What Tiger Woods’ use of this two-letter word tells you about his evolution

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Tiger Woods has been establishing himself in the community of golfers in recent years.

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The chief of our Great Northwest bureau, Dylan Dethier, identified and interpreted 10 interesting statements by the golfer Tiger Woods in the latter’s Tuesday press conference, in advance of the Zozo Championship, which begins Thursday and concludes on Sunday, at Sherwood Country Club, south of the 101 in greater Los Angeles. Following Dylan’s lead, I would like to use my allotted time to drill into Woods’s use of a single two-letter word he used repeatedly in his remote press conference: We.

For instance, in his opening remarks, Woods said this: “First off, the fact that we’re able to have this championship, it was a big thing for the Tour and a big bonus for all of us.”

We’re able to have this championship. Big bonus for all of us.

This is not Jordan Spieth’s we, by which the great Texan includes his “team” in his accomplishments — his caddie and coach and parents and sponsors — despite the solitary nature of the sport he plays.

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What Woods did — what he’s been doing for the past two or three years — is establishing himself as a member of the community of golfers. That was not something he always did.

It was, by the way, something Arnold Palmer always did. Part of Arnold’s unique charm, and part of what explains his standing in golf throughout the world, is that he never put himself ahead of the game. Of course he had a colossal ego. But it was tempered by other things.

On Tuesday, Woods talked about how “we” — he and his touring brethren, in this instance — are not preparing for Augusta by way of the Florida swing, as they normally do. He talked about how “we” all have all manner of newish toys and tools to maximize driver carry distance. He talked about how he and Davis Love, at the 1998 Masters, were playing in earshot of Jack Nicklaus’s great roars. “We knew it was Jack behind us,” he said. “Those were Nicklaus roars.”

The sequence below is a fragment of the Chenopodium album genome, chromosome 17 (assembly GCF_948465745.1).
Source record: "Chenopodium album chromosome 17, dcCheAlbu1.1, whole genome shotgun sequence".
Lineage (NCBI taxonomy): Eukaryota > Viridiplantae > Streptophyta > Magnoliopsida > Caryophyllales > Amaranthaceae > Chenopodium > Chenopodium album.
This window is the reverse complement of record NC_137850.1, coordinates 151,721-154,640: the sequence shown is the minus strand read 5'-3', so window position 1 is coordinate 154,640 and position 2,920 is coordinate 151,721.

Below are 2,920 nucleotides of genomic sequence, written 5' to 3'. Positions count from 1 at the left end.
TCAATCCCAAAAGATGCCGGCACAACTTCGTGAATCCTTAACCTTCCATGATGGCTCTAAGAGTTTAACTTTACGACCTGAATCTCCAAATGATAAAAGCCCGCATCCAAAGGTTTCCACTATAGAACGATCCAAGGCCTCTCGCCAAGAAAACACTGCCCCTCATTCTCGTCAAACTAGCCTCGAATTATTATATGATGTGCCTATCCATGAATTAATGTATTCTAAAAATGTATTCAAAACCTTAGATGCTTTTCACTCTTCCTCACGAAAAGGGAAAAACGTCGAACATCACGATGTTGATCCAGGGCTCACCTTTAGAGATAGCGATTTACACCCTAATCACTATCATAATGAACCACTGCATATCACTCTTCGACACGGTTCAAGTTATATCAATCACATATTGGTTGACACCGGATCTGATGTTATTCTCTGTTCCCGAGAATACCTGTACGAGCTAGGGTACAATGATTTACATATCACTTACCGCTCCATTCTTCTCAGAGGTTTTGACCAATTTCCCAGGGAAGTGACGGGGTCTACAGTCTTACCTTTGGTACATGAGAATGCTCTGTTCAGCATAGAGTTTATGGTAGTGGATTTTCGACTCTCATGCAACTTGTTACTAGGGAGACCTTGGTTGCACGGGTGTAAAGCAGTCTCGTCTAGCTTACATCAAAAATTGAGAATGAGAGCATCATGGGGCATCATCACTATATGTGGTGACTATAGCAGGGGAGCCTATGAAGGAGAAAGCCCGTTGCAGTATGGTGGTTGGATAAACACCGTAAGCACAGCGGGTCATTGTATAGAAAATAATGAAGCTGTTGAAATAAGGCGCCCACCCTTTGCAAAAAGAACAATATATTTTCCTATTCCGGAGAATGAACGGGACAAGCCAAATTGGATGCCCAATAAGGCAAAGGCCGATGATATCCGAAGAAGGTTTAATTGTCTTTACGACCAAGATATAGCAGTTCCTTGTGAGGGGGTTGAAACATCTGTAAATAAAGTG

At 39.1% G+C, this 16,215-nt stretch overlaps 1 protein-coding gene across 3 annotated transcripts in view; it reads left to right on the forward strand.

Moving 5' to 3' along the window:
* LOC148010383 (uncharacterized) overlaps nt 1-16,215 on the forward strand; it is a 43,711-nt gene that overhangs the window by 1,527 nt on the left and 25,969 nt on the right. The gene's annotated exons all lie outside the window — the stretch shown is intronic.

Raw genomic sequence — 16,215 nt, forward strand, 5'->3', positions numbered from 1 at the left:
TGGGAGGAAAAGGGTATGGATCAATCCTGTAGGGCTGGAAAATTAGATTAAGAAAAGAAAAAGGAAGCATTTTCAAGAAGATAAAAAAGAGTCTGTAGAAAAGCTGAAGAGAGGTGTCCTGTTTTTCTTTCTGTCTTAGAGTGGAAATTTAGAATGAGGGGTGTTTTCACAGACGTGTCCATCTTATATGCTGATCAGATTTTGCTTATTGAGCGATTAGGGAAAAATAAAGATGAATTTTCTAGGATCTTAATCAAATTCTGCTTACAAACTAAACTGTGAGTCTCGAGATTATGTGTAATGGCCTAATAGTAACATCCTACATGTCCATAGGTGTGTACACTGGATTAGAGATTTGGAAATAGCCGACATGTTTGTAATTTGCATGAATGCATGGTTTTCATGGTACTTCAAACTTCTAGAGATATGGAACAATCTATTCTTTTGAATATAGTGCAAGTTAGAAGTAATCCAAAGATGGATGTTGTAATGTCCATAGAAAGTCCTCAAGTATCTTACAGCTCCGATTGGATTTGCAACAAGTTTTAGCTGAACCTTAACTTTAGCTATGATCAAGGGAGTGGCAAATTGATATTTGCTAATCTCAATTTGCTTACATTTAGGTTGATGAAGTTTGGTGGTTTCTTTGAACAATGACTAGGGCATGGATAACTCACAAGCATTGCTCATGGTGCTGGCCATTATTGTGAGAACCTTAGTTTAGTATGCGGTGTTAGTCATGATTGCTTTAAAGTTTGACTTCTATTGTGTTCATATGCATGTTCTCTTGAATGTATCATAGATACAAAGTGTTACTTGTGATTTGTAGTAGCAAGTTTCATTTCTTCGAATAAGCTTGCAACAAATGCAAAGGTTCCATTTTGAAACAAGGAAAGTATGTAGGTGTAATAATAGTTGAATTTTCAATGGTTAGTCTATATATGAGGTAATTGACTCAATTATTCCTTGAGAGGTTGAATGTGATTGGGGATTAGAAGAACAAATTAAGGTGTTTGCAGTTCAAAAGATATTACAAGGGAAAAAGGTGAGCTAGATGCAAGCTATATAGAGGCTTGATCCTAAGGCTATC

We, we, we, we, we.

Tiger’s use of we reminded me of his plain, moving remarks last year at the Golf Writers Association of America dinner — hundreds of people at round tables, shoulder-to-shoulder — on the night before the first round of the Masters. Woods was there to receive the Ben Hogan Award, as the comeback player of the year, honored for what he did in 2018, when he won on Tour for the first time in five years. He said, “To all the [award] recipients here, for all the work you have done — either serving the game, participating in the game, growing the game of golf — I say congratulations to all of you.

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“And to all the golf writers who voted for me to be a part of this: Thank you for all the hard work and the dedication that you have all shown over the years. Promoting the game. Growing the game of golf. We are so thankful to have all of you in here.”

We are so thankful. The community of golfers.

He could of course not known then that four days later he’d be in Butler Cabin as the winner of the 2019 Masters, and that later in the year he would win his 82nd PGA Tour title, the Zozo Championship in Japan, thereby matching Sam Snead’s record win total. If Woods wins this week, the record is his alone, as it should be.